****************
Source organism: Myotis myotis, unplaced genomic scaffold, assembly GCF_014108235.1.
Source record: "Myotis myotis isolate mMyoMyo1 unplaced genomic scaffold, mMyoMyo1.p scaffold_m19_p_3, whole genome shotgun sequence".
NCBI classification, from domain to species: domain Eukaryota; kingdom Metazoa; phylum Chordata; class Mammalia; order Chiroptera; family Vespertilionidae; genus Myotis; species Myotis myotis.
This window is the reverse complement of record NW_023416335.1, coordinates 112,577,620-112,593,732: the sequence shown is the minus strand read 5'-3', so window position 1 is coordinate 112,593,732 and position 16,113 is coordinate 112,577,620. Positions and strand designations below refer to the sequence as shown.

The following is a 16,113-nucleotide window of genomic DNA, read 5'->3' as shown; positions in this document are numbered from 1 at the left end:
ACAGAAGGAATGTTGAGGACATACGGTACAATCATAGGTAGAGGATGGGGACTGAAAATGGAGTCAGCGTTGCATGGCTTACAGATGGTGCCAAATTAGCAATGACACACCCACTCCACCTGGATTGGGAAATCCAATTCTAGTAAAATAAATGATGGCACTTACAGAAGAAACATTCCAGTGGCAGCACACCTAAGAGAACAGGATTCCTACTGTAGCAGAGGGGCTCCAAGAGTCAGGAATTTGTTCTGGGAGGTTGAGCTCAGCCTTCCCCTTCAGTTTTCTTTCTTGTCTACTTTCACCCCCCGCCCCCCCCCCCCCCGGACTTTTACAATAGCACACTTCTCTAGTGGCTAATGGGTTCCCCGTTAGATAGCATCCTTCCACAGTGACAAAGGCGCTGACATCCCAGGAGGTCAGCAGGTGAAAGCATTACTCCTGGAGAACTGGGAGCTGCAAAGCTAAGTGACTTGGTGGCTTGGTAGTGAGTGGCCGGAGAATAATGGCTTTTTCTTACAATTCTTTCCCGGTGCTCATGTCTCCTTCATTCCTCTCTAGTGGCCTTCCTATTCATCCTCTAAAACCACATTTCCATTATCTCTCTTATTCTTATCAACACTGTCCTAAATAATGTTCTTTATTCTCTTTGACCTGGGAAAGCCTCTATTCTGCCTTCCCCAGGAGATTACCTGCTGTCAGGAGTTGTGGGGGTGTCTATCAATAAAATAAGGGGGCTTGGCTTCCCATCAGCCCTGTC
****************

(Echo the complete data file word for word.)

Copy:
Source organism: Myotis myotis, unplaced genomic scaffold, assembly GCF_014108235.1.
Source record: "Myotis myotis isolate mMyoMyo1 unplaced genomic scaffold, mMyoMyo1.p scaffold_m19_p_3, whole genome shotgun sequence".
NCBI classification, from domain to species: domain Eukaryota; kingdom Metazoa; phylum Chordata; class Mammalia; order Chiroptera; family Vespertilionidae; genus Myotis; species Myotis myotis.
This window is the reverse complement of record NW_023416335.1, coordinates 112,577,620-112,593,732: the sequence shown is the minus strand read 5'-3', so window position 1 is coordinate 112,593,732 and position 16,113 is coordinate 112,577,620. Positions and strand designations below refer to the sequence as shown.

The following is a 16,113-nucleotide window of genomic DNA, read 5'->3' as shown; positions in this document are numbered from 1 at the left end:
ACAGAAGGAATGTTGAGGACATACGGTACAATCATAGGTAGAGGATGGGGACTGAAAATGGAGTCAGCGTTGCATGGCTTACAGATGGTGCCAAATTAGCAATGACACACCCACTCCACCTGGATTGGGAAATCCAATTCTAGTAAAATAAATGATGGCACTTACAGAAGAAACATTCCAGTGGCAGCACACCTAAGAGAACAGGATTCCTACTGTAGCAGAGGGGCTCCAAGAGTCAGGAATTTGTTCTGGGAGGTTGAGCTCAGCCTTCCCCTTCAGTTTTCTTTCTTGTCTACTTTCACCCCCCGCCCCCCCCCCCCCCGGACTTTTACAATAGCACACTTCTCTAGTGGCTAATGGGTTCCCCGTTAGATAGCATCCTTCCACAGTGACAAAGGCGCTGACATCCCAGGAGGTCAGCAGGTGAAAGCATTACTCCTGGAGAACTGGGAGCTGCAAAGCTAAGTGACTTGGTGGCTTGGTAGTGAGTGGCCGGAGAATAATGGCTTTTTCTTACAATTCTTTCCCGGTGCTCATGTCTCCTTCATTCCTCTCTAGTGGCCTTCCTATTCATCCTCTAAAACCACATTTCCATTATCTCTCTTATTCTTATCAACACTGTCCTAAATAATGTTCTTTATTCTCTTTGACCTGGGAAAGCCTCTATTCTGCCTTCCCCAGGAGATTACCTGCTGTCAGGAGTTGTGGGGGTGTCTATCAATAAAATAAGGGGGCTTGGCTTCCCATCAGCCCTGTC